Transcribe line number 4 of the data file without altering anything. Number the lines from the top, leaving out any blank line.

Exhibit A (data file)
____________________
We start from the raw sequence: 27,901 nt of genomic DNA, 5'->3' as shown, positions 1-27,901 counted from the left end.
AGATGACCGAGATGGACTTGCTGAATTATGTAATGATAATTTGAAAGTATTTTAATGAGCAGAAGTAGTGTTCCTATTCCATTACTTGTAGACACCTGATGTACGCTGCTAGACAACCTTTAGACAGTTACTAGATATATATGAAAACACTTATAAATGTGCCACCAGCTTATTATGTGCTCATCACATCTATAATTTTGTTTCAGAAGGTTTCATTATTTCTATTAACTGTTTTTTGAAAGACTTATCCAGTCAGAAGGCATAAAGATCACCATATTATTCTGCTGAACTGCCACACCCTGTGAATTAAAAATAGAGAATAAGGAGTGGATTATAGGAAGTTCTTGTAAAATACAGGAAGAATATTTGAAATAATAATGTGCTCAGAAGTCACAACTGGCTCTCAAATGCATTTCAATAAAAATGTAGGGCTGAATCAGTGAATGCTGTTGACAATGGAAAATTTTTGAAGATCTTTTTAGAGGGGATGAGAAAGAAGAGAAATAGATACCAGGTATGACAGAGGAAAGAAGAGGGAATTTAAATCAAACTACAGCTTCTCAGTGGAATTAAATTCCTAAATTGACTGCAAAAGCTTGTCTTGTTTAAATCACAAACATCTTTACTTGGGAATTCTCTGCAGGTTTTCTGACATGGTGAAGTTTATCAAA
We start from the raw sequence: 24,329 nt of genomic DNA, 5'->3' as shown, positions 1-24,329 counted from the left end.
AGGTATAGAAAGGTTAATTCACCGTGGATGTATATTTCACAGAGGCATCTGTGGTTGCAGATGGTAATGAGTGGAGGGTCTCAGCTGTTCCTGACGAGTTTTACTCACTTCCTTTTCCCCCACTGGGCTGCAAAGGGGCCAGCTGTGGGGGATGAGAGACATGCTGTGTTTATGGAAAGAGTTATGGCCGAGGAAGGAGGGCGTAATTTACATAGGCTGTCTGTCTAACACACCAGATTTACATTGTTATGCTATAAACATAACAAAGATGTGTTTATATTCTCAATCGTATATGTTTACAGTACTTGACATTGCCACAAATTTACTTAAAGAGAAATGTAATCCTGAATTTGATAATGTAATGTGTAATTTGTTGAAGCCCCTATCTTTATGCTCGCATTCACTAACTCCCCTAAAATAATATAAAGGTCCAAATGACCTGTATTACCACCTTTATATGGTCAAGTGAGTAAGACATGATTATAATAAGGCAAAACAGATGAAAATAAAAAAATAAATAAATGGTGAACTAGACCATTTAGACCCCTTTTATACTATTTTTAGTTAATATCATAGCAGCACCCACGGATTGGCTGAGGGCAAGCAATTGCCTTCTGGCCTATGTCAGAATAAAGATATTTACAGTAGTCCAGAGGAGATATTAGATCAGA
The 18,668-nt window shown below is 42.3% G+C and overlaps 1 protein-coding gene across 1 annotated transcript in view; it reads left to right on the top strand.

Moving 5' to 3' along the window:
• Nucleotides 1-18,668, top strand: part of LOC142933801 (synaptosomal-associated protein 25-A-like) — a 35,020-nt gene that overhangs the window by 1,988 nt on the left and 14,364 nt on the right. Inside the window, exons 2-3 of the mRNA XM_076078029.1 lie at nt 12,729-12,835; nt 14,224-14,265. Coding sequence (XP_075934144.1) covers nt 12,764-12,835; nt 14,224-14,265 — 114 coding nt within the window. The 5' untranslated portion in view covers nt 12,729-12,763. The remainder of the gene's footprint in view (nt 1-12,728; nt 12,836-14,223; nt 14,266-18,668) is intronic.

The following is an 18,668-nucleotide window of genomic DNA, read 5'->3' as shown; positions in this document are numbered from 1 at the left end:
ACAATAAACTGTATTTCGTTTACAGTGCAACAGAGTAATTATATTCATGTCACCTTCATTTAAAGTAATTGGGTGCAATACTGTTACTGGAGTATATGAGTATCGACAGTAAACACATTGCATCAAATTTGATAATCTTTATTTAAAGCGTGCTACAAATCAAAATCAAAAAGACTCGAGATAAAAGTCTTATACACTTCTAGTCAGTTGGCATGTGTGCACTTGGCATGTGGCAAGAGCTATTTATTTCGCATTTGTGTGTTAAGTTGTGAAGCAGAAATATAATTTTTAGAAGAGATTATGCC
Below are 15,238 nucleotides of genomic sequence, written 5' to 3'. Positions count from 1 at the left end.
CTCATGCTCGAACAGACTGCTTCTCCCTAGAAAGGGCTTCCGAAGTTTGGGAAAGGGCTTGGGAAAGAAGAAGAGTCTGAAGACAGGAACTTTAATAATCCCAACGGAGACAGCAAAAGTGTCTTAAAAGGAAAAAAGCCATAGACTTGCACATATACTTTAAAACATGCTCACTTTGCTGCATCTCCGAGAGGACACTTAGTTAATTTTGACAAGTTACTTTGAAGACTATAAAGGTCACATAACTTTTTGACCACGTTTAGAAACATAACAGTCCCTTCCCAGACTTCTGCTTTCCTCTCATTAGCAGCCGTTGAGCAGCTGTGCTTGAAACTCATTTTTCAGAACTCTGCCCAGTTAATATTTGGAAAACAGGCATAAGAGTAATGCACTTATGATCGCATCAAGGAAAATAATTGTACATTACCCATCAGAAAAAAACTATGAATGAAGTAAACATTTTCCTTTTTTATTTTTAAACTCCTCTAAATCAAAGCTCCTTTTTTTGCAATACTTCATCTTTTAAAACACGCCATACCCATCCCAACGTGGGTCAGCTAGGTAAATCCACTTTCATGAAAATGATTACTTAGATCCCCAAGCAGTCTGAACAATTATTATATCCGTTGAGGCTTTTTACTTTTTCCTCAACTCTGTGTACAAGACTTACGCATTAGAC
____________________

AGGTATAGAAAGGTTAATTCACCGTGGATGTATATTTCACAGAGGCATCTGTGGTTGCAGATGGTAATGAGTGGAGGGTCTCAGCTGTTCCTGACGAGTTTTACTCACTTCCTTTTCCCCCACTGGGCTGCAAAGGGGCCAGCTGTGGGGGATGAGAGACATGCTGTGTTTATGGAAAGAGTTATGGCCGAGGAAGGAGGGCGTAATTTACATAGGCTGTCTGTCTAACACACCAGATTTACATTGTTATGCTATAAACATAACAAAGATGTGTTTATATTCTCAATCGTATATGTTTACAGTACTTGACATTGCCACAAATTTACTTAAAGAGAAATGTAATCCTGAATTTGATAATGTAATGTGTAATTTGTTGAAGCCCCTATCTTTATGCTCGCATTCACTAACTCCCCTAAAATAATATAAAGGTCCAAATGACCTGTATTACCACCTTTATATGGTCAAGTGAGTAAGACATGATTATAATAAGGCAAAACAGATGAAAATAAAAAAATAAATAAATGGTGAACTAGACCATTTAGACCCCTTTTATACTATTTTTAGTTAATATCATAGCAGCACCCACGGATTGGCTGAGGGCAAGCAATTGCCTTCTGGCCTATGTCAGAATAAAGATATTTACAGTAGTCCAGAGGAGATATTAGATCAGA